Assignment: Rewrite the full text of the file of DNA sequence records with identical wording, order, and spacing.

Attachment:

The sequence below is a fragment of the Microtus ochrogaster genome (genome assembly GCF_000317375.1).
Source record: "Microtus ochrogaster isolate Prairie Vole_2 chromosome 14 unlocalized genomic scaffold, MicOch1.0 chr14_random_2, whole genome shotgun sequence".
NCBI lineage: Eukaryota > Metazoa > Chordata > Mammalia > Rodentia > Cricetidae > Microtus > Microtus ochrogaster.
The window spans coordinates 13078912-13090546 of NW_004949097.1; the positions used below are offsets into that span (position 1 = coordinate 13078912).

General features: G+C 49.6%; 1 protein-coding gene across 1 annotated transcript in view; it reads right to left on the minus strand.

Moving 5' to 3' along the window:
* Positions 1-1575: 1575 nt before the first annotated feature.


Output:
The sequence below is a fragment of the Microtus ochrogaster genome (genome assembly GCF_000317375.1).
Source record: "Microtus ochrogaster isolate Prairie Vole_2 chromosome 14 unlocalized genomic scaffold, MicOch1.0 chr14_random_2, whole genome shotgun sequence".
NCBI lineage: Eukaryota > Metazoa > Chordata > Mammalia > Rodentia > Cricetidae > Microtus > Microtus ochrogaster.
The window spans coordinates 13078912-13090546 of NW_004949097.1; the positions used below are offsets into that span (position 1 = coordinate 13078912).

General features: G+C 49.6%; 1 protein-coding gene across 1 annotated transcript in view; it reads right to left on the minus strand.

Moving 5' to 3' along the window:
* Positions 1-1575: 1575 nt before the first annotated feature.